SFU researcher Nick Dulvy said: “Through the plight of sawfish, we are documenting the first cases of a wide-ranging marine fish being driven to local extinction by overfishing. We’ve known for a while that the dramatic expansion of fishing is the primary threat to ocean biodiversity, but robust population assessment is difficult for low priority fishes whose catches have been poorly monitored over time. With this study, we tackle a fundamental challenge for tracking biodiversity change: discerning severe population declines from local extinction.”

Of the five species of sawfish, three are classified as critically endangered – the largetooth sawfish, green sawfish and smalltooth sawfish – while the narrow sawfish and dwarf sawfish are both endangered.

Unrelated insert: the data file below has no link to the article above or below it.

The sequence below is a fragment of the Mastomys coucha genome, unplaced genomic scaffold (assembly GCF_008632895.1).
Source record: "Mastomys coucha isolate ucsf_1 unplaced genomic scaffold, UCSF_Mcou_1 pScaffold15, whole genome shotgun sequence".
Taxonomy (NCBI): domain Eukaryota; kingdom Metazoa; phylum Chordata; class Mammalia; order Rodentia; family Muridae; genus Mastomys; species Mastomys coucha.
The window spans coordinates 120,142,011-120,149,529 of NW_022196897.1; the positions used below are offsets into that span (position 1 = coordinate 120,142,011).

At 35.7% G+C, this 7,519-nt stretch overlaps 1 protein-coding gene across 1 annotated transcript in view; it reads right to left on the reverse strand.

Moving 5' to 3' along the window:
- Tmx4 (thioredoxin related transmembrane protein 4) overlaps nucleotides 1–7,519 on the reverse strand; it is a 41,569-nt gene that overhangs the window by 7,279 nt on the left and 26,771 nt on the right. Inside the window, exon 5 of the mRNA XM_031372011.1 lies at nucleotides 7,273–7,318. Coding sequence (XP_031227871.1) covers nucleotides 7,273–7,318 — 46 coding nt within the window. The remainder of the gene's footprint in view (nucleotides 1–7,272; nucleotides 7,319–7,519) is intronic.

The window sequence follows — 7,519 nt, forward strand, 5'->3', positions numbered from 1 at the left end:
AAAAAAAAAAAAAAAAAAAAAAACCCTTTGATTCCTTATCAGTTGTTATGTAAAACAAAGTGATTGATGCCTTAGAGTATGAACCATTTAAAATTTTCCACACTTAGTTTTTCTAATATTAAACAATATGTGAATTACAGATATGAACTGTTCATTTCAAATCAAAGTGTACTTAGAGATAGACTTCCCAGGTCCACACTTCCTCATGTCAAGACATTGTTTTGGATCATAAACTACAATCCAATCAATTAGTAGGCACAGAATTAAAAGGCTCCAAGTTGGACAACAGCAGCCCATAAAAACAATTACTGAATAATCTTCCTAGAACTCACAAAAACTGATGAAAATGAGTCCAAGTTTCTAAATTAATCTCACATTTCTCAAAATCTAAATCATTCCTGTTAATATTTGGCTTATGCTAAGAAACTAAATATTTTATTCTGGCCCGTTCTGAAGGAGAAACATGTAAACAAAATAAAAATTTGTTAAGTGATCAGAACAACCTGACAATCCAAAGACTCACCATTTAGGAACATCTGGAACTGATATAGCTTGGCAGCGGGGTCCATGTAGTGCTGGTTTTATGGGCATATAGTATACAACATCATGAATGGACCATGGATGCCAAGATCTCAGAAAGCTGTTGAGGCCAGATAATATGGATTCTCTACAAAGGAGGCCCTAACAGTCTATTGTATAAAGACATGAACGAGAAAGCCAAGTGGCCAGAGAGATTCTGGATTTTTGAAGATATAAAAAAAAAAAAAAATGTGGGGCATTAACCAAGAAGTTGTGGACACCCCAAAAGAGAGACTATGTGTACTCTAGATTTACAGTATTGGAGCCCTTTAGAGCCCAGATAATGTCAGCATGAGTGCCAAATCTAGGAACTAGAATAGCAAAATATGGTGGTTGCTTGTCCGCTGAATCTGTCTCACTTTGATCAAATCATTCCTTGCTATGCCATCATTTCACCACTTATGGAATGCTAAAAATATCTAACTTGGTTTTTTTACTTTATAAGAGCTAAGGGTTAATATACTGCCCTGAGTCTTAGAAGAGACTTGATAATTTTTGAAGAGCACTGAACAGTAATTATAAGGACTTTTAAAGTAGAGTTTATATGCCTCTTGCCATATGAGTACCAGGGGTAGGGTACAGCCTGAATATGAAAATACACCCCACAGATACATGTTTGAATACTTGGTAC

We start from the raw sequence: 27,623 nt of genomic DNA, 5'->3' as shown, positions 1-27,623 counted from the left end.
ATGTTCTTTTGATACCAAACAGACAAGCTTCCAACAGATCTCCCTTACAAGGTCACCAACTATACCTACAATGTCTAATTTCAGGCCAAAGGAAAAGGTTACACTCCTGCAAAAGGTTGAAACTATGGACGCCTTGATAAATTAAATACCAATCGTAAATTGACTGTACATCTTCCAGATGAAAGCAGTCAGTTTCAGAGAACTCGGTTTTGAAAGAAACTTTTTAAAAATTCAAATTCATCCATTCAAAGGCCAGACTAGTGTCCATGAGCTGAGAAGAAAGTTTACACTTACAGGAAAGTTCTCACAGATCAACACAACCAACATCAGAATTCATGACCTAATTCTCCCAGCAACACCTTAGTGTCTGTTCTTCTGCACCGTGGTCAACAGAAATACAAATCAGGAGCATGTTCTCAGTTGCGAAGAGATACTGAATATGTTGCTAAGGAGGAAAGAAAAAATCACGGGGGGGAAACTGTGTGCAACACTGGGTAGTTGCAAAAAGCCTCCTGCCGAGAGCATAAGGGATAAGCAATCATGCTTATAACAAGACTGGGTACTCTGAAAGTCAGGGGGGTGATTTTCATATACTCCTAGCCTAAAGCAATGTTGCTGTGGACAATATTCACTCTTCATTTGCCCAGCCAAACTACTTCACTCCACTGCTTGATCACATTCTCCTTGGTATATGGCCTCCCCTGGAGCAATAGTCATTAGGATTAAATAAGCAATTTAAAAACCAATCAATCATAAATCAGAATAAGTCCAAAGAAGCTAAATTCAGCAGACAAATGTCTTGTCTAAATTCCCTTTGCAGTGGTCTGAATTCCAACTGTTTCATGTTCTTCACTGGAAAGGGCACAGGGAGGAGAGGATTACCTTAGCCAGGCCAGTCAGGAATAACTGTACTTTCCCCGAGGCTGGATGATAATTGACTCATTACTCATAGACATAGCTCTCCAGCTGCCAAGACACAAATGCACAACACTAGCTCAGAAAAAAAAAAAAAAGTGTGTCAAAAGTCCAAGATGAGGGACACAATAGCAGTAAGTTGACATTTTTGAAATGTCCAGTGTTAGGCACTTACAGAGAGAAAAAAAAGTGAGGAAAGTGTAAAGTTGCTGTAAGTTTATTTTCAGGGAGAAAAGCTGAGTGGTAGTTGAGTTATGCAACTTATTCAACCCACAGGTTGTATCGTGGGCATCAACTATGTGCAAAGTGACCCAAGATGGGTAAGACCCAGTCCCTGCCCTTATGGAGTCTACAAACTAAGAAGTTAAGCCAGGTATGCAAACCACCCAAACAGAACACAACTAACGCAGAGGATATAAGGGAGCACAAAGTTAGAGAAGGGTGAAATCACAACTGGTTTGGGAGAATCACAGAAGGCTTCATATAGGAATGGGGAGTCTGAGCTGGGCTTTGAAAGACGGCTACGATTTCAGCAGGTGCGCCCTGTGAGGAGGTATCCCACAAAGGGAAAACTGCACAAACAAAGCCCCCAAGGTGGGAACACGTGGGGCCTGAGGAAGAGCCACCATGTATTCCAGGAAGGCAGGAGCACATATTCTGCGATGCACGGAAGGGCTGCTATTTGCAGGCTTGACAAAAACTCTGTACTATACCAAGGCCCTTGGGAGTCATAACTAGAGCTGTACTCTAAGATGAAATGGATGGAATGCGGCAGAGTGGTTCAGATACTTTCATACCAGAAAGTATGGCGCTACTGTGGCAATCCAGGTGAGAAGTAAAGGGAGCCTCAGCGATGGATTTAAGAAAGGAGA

Publication Science Advances

Research suggests common pipistrelle bats may be attracted to wind turbines, but scientists are yet to understand why.

Bat activity was monitored around 23 British wind farms and similar control locations nearby, with activity around a third higher at the turbines. Periods of high activity were also twice as frequent around the wind farms.

Pipistrellus pipistrellus, aka the common pipistrelle bat (Gilles San Martin)

Possible causes include larger populations of the bats’ insect prey around the wind farms, or an attraction to the turbines themselves.

Lead author Dr Suzanne Richardson said: “Either way it means the risk of fatality at wind turbines is increased, and probably explains the high fatalities of common pipistrelle bats seen at some wind farms across Europe.

“Our findings help explain why Environmental Impact Assessments conducted before the installation of turbines are poor predictors of actual fatality rates. Turbines are generally built in areas where bat activity is thought to be low, but this may not be an effective strategy if bats are attracted once turbines are built.